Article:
Writing ethics: Defining your voice by what you don’t write about as much as what you do

Okay, so last week I mentioned how much I admired Nina Badzin’s article for TC Jew Folk, “Things I Don’t Write about on the Internet.”  

I pretty much agreed with her on all points, although I will occasionally get political. (This is pretty much conditioning on my part: no meal shared with my family during the 1980s did not involve bashing of the Republican Party, so far as I can remember. But my memory might be faulty. Not that I’m a Democrat. Currently, my party membership is officially “decline to state.” You can do that in California.) 

Anyway, there was one thing not on Nina’s list I kept thinking about while reading it, and it has haunted me ever since:


What are “other people’s stories?”

Some topics on Nina’s list are in this category: if the story will embarrass my spouse or kids, I’m not going to tell it, because those events — and the feelings associated with them — really belong to them. This is particularly true now that my eldest is practically a teenager (and just a fraction of an inch shorter than me).

If their life struggles really affect me, and I think there’s a lesson to be learned for my readers, I might, might write an essay and publish it under a pseudonym, or I’ll fictionalize the whole thing. Heavily. I actually think that my science fiction and fantasy is more likely to be based on the deep psychological underpinnings of the Klempner household than the average essay or realistic fiction I publish.

But there’s more…

Pretty much all writers schmooze with other writers. And sometimes we swap ideas with them, or bounce ideas off each other. Most of us (with unfortunate exceptions) would not steal our colleague’s idea.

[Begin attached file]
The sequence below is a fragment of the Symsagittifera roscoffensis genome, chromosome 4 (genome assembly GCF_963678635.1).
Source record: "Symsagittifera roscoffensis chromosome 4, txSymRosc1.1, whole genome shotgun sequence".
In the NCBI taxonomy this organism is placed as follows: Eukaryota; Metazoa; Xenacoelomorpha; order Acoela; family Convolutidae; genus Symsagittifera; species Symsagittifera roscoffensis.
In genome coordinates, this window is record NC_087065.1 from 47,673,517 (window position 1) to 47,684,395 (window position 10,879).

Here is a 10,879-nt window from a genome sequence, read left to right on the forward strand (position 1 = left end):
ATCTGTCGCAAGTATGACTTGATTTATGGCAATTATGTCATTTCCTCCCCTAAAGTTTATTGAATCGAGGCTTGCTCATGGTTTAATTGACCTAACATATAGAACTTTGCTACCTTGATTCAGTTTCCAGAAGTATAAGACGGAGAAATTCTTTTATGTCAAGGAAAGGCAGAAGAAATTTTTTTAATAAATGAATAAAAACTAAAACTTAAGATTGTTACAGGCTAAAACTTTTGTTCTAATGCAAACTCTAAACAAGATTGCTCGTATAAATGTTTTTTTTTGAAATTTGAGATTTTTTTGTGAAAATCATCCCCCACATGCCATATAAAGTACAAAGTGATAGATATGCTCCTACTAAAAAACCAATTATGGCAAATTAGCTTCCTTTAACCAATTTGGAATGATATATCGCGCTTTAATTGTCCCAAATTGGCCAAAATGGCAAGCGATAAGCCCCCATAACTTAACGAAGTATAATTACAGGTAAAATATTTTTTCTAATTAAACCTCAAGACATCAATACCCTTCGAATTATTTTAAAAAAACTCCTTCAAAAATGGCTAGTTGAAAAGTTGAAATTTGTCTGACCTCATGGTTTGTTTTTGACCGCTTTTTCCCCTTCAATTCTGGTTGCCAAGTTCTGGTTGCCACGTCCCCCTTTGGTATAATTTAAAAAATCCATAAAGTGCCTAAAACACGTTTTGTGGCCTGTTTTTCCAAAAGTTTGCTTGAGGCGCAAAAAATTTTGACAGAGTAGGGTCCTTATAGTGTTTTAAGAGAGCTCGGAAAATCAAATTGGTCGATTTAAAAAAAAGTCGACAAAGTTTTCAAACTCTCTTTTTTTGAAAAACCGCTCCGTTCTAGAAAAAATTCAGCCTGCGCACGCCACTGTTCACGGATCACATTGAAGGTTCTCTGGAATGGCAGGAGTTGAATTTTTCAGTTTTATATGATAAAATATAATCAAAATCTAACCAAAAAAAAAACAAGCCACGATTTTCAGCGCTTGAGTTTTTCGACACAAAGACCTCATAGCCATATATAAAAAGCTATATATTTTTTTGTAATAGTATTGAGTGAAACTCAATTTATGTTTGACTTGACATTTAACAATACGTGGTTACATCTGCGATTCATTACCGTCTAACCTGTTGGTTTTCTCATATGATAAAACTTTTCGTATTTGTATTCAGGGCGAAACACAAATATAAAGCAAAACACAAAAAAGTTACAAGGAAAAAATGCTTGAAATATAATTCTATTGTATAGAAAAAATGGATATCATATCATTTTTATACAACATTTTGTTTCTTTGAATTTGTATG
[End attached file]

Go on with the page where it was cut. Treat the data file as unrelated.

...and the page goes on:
But sometimes when a friend who is not a fellow writer tells us a story, our eyes glaze over. Not from boredom — from fascination. “This would make a great story!” our inner voice screams.

However. When we have a friend who confides something in us, it does not matter how compelling it is. It doesn’t matter if she’s kept us on the edge of our seat, and we must know what happens next. It is her story. It is her choice whether to share it or to keep it private. “Borrowing” the sordid details of her divorce, the abuse she suffered as a child, the frustration she has at work, is nothing less than theft. Being a good friend, a good person, is more important than writing a story that might possibly get you attention and money. 

Even when a friend permits you to share her story, she might not like your take, because her story has now become your story, from your perspective. You might have assigned a different meaning to a part of her life story, highlighted certain aspects of the story that she finds unflattering, or overlooked her favorite details.

Unfortunately, I learned this from personal experience. Once, I interviewed a friend of my sister’s for research purposes, with no intention of writing the informant’s story as experienced. And I said this from the beginning, that I would write a fictional story in the setting with some details borrowed, but not the plot.

When they read the final story, they felt bereft, “Where’s my story in this?” It is important to prepare your friend for this experience. The events of our lives are precious to us, our memories are integral parts of our identities, and we should respect that.

Now, a reader of Orthodox books or magazines might say: but hundreds of people have told their stories to Rabbi Paysach Krohn, Nachman Seltzer, and the like!